Too few tenants read their tenancy agreements. If they did, they'd find weird clauses added by landlords.
"Landlords can include anything that complies with the Residential Tenancies Act 1986 (RTA) in a tenancy agreement," says Joe Schellack, of Crockers Property Management.
If a clause doesn't comply, it will be worthless if taken to the Tenancy Tribunal.
-No rubbish to be stored longer than one week. Rubbish collection is on Thursday.
-If the tenant locks themselves out, then the following maximum charges shall apply.
-No smoking is permitted inside, no cigarette butts to be thrown outside.
-No cats, dogs or other pets permitted in the unit or on the property at any time.
-No hooks, nails, Sellotape or drawing pins on walls (use 3M Command hooks only).
-The tenant may not have pot plants on any carpeted area.
-Maximum number of people residing in the property.
-No caravans to be parked on the property.
-Only household rubbish permitted in the bin provided. No appliances, boxes or furniture.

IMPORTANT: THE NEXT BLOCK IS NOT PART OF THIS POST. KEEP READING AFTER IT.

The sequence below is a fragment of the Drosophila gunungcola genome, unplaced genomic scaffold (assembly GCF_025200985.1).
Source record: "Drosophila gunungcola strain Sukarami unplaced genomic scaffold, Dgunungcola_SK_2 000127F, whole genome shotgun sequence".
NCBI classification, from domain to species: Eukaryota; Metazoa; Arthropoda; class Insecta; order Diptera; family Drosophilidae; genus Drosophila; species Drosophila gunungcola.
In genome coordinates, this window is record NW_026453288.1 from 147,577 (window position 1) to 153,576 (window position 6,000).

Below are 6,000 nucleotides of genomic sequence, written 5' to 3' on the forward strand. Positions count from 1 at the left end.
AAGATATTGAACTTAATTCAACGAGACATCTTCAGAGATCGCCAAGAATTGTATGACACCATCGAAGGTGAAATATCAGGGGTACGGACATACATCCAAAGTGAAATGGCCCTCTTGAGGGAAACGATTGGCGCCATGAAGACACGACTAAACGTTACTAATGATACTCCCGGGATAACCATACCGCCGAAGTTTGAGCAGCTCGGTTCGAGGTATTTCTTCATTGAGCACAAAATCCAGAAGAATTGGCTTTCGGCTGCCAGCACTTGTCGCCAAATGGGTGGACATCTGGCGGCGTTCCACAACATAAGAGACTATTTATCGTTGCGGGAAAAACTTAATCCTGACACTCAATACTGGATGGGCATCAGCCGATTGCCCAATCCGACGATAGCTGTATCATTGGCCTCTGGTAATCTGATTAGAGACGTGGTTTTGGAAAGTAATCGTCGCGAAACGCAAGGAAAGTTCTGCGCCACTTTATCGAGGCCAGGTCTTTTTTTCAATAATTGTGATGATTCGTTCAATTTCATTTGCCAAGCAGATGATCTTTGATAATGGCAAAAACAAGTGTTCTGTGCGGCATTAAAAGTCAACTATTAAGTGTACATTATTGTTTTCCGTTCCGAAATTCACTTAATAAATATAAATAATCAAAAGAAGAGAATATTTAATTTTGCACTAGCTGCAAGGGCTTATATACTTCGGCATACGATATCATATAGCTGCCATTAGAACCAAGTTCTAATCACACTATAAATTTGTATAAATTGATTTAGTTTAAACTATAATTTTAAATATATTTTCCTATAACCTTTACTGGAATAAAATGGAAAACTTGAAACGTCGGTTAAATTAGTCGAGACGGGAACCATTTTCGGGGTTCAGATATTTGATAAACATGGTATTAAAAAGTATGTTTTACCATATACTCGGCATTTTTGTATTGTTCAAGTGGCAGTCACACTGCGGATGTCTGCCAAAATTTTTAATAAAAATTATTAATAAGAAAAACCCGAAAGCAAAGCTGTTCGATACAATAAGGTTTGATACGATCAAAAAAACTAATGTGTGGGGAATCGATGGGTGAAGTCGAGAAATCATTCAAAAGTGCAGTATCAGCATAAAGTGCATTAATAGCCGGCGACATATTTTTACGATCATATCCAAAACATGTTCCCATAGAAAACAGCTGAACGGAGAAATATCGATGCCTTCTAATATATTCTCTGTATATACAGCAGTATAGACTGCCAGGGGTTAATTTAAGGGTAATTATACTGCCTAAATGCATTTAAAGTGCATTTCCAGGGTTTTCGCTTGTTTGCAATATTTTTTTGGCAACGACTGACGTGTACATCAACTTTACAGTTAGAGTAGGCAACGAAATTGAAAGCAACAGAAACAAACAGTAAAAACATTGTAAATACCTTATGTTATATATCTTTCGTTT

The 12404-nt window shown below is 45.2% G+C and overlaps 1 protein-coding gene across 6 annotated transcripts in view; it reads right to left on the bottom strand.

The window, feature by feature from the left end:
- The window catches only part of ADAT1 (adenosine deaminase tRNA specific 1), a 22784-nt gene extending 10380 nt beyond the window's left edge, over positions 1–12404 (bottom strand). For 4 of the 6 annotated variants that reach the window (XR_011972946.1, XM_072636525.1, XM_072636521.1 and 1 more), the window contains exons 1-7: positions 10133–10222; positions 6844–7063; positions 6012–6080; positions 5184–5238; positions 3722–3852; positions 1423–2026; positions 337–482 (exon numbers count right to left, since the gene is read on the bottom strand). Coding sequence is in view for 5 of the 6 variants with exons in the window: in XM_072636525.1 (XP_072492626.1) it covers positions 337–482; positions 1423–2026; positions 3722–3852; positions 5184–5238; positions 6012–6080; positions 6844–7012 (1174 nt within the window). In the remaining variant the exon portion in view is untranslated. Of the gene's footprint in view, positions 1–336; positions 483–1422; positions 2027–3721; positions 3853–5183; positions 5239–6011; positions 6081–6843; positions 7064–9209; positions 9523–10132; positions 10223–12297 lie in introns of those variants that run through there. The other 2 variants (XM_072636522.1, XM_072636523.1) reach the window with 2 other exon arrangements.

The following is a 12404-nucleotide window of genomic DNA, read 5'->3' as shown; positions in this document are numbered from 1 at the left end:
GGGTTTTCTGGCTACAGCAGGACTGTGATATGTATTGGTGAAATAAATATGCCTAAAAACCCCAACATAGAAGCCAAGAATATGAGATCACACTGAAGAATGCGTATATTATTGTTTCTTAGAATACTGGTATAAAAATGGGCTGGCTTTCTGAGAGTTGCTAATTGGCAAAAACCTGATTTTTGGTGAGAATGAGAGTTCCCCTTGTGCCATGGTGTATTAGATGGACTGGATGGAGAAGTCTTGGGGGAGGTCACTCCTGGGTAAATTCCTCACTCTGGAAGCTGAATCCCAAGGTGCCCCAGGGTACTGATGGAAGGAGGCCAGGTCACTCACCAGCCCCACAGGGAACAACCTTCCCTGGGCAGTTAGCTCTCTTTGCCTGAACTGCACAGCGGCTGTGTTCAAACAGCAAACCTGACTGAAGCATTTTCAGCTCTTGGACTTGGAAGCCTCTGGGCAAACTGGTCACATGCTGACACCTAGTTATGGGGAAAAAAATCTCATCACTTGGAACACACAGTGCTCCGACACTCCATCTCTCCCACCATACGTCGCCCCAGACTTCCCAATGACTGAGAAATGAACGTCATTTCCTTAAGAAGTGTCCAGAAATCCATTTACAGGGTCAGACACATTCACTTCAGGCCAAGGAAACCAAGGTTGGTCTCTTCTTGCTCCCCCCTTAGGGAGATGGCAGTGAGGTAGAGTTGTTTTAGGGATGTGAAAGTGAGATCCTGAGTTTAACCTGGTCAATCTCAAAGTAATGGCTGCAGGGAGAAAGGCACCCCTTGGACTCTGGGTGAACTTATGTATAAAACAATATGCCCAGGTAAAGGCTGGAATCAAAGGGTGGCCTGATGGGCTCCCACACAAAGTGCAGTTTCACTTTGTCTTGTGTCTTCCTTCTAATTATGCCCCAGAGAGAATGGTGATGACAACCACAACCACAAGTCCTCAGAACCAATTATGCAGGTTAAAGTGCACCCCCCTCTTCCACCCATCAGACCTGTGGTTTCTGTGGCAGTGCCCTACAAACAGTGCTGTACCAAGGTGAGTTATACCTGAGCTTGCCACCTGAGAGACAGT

-No cars permitted with no licence (registration), WoF, accident damage or oil leak.
-The tenant shall pay any callout fee or repair costs, where the fault has been caused by the tenant, or the tradesperson who attends the callout finds no fault.
Landlords can get into hot water with the Tenancy Tribunal over additional clauses. Scotney Williams, of The Tenancy Practice, says common clauses added by landlords that aren't permitted include:
-The tenant shall have carpets cleaned professionally at the end of the tenancy.
-The tenant shall arrange contents insurance.
The RTA requires tenants to leave a property reasonably clean and tidy. Adding a clause requiring professional carpet cleaning is prejudging the final condition of the property, says Williams. Instead, they need to add that if the carpet isn't reasonably clean the landlord will require it to be professionally cleaned.
In the case of contents insurance, landlords can't require tenants to pay for anything other than rent, bond and a letting fee.
Tenants should read through tenancy agreements before signing. Megan Martin of the Department of Building and Housing says: "If there is anything you are unsure of, get advice from your own adviser or the Department of Building and Housing before you sign."